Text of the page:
Last month the Naomi Berrie Diabetes Center hosted a “Preceptorial in Diabetes”, sponsored by the Endocrine Fellows Foundation, (EFF) which offered 5 fellows from around the country a front row view of the vigorous research and quality clinical programs at the Berrie Center. “It was a full week of opportunity for the fellows to experience the richness of what we do here,” said Dr. Lauren Golden, who co-hosted the week along with Dr. John P. Bilezikian, M.D. of the Division of Endocrinology at Columbia. “We could have used another full week and it still would have been just the tip of the iceberg.”
The EFF is a non-profit organization whose mission is to foster the advancement of fellows in endocrinology, diabetes and metabolism through mentoring, education, research funding and career support. A preceptorial is a method of study where a small group of students meets in regular conference with faculty members.
There were faculty conferences with Berrie Center Co-Director Robin Goland, MD, J. Merrill Eastman Professor of Clinical Diabetes, who talked about the epidemiology and pathophysiology of type 1 diabetes prevention trials; Ophthalmologist Daniel Casper, MD, PhD, who spoke about diabetic eye disease; Geneticist Wendy Chung, MD, PhD, who talked of monogenic diabetes and stem-cell biologist Dieter Egli, PhD, who conducted a session on novel therapies in diabetes.
There was a hands-on session with the Berrie Center diabetes educators on new insulin pumps, sensors and hybrid systems. Dr. Golden invited the fellows to attend her weekly Tuesday lunch group on unusual diabetes cases. She also led a session on diagnostic dilemmas. Co-Director Rudy Leibel, MD, the Christopher J. Murphy Memorial Professor of Diabetes Research spoke to the fellows about the role of the intrauterine environment in the programming of obesity and diabetes.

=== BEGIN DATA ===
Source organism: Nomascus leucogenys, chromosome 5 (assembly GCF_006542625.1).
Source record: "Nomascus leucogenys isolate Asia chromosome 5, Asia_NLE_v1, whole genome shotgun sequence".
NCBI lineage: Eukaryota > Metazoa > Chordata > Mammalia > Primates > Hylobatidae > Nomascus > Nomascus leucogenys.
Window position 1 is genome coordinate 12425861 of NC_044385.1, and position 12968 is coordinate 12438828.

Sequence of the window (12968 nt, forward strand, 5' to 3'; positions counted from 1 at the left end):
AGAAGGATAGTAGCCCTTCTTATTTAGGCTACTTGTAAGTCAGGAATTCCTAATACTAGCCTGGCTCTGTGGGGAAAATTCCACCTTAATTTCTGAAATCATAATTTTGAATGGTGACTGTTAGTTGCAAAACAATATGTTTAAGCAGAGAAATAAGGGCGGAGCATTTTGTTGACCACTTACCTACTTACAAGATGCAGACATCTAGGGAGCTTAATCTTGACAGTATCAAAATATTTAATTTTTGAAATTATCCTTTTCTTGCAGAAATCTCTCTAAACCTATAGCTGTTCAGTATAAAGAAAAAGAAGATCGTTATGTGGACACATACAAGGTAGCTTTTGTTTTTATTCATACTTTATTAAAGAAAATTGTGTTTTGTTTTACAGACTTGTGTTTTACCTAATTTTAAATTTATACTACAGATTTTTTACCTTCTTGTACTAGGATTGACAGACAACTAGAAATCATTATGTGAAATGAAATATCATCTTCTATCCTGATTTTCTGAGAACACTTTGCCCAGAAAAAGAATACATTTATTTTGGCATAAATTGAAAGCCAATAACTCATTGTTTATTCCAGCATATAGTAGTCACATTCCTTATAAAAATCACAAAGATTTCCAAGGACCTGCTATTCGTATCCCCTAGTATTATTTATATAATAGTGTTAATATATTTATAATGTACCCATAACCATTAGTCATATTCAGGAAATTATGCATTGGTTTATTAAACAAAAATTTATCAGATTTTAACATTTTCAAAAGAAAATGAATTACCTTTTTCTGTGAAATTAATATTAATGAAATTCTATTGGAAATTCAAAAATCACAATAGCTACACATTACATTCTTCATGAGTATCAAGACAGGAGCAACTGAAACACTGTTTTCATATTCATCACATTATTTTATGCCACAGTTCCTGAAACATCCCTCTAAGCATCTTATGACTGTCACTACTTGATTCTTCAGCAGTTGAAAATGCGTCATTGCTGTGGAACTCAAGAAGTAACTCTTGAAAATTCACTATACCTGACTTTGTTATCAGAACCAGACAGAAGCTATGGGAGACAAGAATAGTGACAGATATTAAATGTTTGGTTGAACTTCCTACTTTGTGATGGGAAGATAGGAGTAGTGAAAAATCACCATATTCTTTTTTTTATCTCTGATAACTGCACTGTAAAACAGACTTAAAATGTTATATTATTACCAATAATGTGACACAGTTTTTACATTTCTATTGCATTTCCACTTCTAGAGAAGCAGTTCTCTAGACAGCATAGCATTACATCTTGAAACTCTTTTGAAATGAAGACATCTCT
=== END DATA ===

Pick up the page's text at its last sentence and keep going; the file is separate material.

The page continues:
All told the fellows had 27 different learning sessions over five days—and on the sixth, Saturday, it was the 18th Annual Frontiers in Diabetes Research Symposium, Advances and Challenges in the Neuroscience of Ingestive Behaviors.
Said University of Virginia fellow William Horton, MD, “I was thoroughly impressed with both the Endocrine Fellows Foundation Preceptorial and the Berrie Center itself! The Center was well designed to handle every stage of diabetes care—from diagnosis to chronic management. I myself have type 1 diabetes, so it was inspiring and encouraging to see something designed for all aspects of diabetes care. The Preceptorial was an excellent educational experience. The chance to work with and learn from such experts in the field was a once-in-a-lifetime opportunity!”